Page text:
The implications would be fairly significant for the rating of oils like olive oil. Olive oil seems to have beneficial effects that may be due to the polyphenols, BDNF production and whatnot (that is, independent of the fatty acid composition) so it could be a good idea to consume some olive oil, even though I wouldn't use it as the staple fat in the diet.

OK. I know that there is a heavy perception bias with mediterran countries hosting a huge number of very nice workshops where researchers and journalists could essentially enjoy a free vacation if they wrote positively about olive oil and mediterranean diet. But I don't know any evidence that olive oil is actually bad (unlike other omega-6 heavy vegetable oils), so my impression is that olive oil (like many other things) may be beneficial if consumed in moderation.

Peter said...

Yes, Frunobulax, karl quite correctly argues that you should control your variables, certainly for basic physiology experiments. Look at elemental diets first, decide what the significance of the double bond index might be etc, predict what this implies for whole foods, compare your prediction with reality. Includes composing mixtures. On a single cell basis glucose of 25mmol/l plus palmitic acid triggers apoptosis or messy cell death. Adding any amount of oleate is protective. In the whole animal things are different (unless you are a SCD-1 k/o mouse).

It is also almost impossible to imagine the bias in nutrition studies (Olive oil funding sources etc). It even creeps in to LC studies sometimes but in general LC studies have such a hard time to get accepted that they tend to be better than the usual dross......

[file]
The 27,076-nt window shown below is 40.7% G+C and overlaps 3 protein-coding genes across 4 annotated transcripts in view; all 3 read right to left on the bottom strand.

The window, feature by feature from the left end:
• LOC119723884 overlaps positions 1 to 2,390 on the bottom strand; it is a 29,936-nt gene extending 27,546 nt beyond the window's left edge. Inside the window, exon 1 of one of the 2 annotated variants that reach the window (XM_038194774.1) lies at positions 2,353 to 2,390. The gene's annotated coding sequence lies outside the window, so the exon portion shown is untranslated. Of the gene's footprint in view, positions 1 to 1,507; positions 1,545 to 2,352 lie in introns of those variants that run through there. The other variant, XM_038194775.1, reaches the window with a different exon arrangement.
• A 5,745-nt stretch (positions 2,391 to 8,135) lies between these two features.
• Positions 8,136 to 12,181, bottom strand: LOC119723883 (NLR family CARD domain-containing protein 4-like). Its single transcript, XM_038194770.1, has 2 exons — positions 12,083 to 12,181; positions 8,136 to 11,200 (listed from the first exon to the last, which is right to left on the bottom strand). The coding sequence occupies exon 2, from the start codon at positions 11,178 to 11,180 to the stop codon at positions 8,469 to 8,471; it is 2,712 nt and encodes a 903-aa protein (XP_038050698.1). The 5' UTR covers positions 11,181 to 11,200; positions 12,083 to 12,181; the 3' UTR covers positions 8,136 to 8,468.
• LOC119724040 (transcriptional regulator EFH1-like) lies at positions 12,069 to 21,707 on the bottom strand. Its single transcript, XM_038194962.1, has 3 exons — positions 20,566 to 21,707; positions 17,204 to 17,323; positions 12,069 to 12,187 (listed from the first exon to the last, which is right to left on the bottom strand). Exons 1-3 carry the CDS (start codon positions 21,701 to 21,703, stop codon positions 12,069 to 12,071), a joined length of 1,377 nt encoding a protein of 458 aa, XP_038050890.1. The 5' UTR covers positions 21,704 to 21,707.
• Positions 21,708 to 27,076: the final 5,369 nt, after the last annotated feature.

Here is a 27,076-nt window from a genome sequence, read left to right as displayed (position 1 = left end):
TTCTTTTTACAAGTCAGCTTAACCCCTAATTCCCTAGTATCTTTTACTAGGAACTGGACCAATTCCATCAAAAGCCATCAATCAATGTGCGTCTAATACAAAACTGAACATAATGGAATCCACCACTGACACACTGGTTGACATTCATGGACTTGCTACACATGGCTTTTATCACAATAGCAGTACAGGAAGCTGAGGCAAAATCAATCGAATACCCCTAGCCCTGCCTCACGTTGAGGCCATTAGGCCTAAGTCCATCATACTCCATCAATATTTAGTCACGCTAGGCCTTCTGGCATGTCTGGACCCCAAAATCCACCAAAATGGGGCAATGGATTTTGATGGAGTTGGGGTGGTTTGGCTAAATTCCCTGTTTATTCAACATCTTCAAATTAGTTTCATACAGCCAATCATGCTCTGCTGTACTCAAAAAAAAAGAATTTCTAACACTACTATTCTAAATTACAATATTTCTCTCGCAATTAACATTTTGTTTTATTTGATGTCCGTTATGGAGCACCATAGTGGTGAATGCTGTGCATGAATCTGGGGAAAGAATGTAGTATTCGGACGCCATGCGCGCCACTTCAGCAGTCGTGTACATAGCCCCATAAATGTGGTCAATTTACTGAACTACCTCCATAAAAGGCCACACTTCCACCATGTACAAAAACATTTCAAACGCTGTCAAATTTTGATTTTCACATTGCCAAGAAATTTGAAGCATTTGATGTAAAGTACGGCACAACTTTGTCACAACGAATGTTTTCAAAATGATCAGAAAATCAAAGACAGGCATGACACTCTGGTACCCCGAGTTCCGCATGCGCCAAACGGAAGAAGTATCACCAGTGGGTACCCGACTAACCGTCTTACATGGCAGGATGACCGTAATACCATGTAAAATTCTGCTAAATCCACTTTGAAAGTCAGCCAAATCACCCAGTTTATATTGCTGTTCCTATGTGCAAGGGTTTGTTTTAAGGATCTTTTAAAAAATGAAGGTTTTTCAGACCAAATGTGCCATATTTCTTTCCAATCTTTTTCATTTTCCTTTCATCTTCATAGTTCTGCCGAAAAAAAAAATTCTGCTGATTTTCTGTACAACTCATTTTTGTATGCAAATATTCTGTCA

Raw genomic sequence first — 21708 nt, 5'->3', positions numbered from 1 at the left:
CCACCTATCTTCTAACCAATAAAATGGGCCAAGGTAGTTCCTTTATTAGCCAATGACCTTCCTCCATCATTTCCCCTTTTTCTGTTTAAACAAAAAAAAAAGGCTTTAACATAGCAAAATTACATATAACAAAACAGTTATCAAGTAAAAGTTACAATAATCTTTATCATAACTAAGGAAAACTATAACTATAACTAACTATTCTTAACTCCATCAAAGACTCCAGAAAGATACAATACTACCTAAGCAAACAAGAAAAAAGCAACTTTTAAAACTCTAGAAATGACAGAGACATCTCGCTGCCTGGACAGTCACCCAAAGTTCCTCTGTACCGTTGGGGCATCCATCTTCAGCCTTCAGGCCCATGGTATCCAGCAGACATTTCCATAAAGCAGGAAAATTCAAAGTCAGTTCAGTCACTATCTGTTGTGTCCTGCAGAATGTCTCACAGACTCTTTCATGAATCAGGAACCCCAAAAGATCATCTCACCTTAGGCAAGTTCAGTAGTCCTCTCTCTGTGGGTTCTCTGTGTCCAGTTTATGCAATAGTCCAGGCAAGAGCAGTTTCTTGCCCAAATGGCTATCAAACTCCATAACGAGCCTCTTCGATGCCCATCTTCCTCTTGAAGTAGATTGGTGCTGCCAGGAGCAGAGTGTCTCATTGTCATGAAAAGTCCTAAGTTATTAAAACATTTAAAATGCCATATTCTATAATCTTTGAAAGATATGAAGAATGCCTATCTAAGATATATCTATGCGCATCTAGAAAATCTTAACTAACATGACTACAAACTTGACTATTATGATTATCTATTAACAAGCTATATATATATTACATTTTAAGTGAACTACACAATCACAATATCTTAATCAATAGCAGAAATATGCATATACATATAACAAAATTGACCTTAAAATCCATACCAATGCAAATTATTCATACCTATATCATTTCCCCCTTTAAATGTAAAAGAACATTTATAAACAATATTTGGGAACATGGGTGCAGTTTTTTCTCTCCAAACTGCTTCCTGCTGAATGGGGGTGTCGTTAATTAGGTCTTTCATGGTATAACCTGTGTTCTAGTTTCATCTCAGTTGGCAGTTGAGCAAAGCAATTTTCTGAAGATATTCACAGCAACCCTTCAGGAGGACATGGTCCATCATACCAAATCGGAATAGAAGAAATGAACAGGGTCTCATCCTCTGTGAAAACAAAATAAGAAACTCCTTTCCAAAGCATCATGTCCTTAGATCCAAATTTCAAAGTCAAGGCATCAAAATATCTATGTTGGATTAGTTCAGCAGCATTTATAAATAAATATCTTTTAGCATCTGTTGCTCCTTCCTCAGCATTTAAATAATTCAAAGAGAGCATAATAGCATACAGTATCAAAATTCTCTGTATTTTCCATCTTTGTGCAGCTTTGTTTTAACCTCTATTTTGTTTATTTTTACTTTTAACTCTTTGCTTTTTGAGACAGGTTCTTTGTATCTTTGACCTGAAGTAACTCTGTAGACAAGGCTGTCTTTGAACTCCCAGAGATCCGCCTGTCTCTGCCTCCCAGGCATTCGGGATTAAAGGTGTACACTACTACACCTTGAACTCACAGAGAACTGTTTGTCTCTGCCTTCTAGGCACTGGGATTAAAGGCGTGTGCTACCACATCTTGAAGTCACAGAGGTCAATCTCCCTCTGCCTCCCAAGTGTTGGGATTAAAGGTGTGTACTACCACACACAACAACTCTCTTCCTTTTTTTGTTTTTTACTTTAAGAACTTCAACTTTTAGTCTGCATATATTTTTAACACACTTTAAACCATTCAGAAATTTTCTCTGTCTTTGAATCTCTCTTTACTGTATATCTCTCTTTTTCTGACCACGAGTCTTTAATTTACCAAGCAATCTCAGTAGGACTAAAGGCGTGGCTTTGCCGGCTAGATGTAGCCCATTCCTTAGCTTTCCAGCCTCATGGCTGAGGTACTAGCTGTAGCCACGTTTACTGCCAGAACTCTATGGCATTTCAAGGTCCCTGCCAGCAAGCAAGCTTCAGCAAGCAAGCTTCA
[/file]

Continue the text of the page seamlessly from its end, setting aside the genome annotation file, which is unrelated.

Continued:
karl said...

@Frunobulax + Peter

I spent some time looking at Olive oil and the effect of polyphenols. My hunch (always be aware that we are in a sea of ungrounded-narratives) is that polyphenols don't make it to our bloodstream. This leaves a tantalizing possibility that their action is mostly in the intestinal flora and not readily absorbed. Quite possible that they are acting as chelating agents - bind to heavy metals so they simply pass on through. Heavy metal exposure is something I think we actually know is a 'bad-thing'(tm).

There are a number of things plants do to manage toxic metals - I've wondered (pure speculation here) if polyphenols play a role in their defense. If plants use polyphenols to defuse metal ion bombs - it might explain why cocoa sometimes has lead and cadmium - and is also full of polyphenols.

Plants have several things going on to deal with metals:

So my hunch is polyphenols do their bit of good by reducing toxic metal absorption - I could be wrong as the basic science awaits someone that knows what a single variable is.

This could easily be tested in a rodent diet study - not hard or expensive - metals are rather easy to measure in urine and feces.. I imagine a control group - a second diet with a bit of TEL or lead oxide added and a third group with a PURE chemically defined polypheol added.